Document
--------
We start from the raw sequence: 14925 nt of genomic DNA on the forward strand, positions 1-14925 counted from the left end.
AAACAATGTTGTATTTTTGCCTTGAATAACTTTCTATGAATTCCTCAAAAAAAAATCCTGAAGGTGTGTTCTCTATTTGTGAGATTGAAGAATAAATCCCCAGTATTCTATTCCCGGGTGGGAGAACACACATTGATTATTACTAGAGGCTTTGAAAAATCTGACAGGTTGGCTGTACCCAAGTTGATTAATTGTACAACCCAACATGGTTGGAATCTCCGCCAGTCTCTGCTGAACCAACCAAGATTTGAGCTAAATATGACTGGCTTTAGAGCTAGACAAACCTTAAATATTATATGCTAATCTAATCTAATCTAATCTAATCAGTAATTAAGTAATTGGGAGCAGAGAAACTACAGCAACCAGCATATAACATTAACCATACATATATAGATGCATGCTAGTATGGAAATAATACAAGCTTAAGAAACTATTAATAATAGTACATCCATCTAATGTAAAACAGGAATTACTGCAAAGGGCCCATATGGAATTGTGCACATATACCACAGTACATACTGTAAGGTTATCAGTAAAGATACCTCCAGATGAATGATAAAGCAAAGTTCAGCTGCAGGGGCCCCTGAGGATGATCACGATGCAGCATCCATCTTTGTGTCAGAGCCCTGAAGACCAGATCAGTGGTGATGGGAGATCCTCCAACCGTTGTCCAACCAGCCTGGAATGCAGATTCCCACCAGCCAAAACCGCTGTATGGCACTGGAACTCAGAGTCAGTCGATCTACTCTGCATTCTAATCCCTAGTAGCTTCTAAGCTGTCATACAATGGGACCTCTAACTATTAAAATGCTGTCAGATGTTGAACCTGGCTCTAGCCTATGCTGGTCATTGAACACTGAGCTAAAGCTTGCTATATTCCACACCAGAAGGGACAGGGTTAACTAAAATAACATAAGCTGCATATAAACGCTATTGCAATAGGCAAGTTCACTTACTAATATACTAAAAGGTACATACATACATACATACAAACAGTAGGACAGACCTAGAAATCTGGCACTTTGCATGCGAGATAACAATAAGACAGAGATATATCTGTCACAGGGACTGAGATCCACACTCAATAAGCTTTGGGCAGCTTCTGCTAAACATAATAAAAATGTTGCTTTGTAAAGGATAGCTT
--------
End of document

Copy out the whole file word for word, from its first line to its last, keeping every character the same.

We start from the raw sequence: 14925 nt of genomic DNA on the forward strand, positions 1-14925 counted from the left end.
AAACAATGTTGTATTTTTGCCTTGAATAACTTTCTATGAATTCCTCAAAAAAAAATCCTGAAGGTGTGTTCTCTATTTGTGAGATTGAAGAATAAATCCCCAGTATTCTATTCCCGGGTGGGAGAACACACATTGATTATTACTAGAGGCTTTGAAAAATCTGACAGGTTGGCTGTACCCAAGTTGATTAATTGTACAACCCAACATGGTTGGAATCTCCGCCAGTCTCTGCTGAACCAACCAAGATTTGAGCTAAATATGACTGGCTTTAGAGCTAGACAAACCTTAAATATTATATGCTAATCTAATCTAATCTAATCTAATCAGTAATTAAGTAATTGGGAGCAGAGAAACTACAGCAACCAGCATATAACATTAACCATACATATATAGATGCATGCTAGTATGGAAATAATACAAGCTTAAGAAACTATTAATAATAGTACATCCATCTAATGTAAAACAGGAATTACTGCAAAGGGCCCATATGGAATTGTGCACATATACCACAGTACATACTGTAAGGTTATCAGTAAAGATACCTCCAGATGAATGATAAAGCAAAGTTCAGCTGCAGGGGCCCCTGAGGATGATCACGATGCAGCATCCATCTTTGTGTCAGAGCCCTGAAGACCAGATCAGTGGTGATGGGAGATCCTCCAACCGTTGTCCAACCAGCCTGGAATGCAGATTCCCACCAGCCAAAACCGCTGTATGGCACTGGAACTCAGAGTCAGTCGATCTACTCTGCATTCTAATCCCTAGTAGCTTCTAAGCTGTCATACAATGGGACCTCTAACTATTAAAATGCTGTCAGATGTTGAACCTGGCTCTAGCCTATGCTGGTCATTGAACACTGAGCTAAAGCTTGCTATATTCCACACCAGAAGGGACAGGGTTAACTAAAATAACATAAGCTGCATATAAACGCTATTGCAATAGGCAAGTTCACTTACTAATATACTAAAAGGTACATACATACATACATACAAACAGTAGGACAGACCTAGAAATCTGGCACTTTGCATGCGAGATAACAATAAGACAGAGATATATCTGTCACAGGGACTGAGATCCACACTCAATAAGCTTTGGGCAGCTTCTGCTAAACATAATAAAAATGTTGCTTTGTAAAGGATAGCTT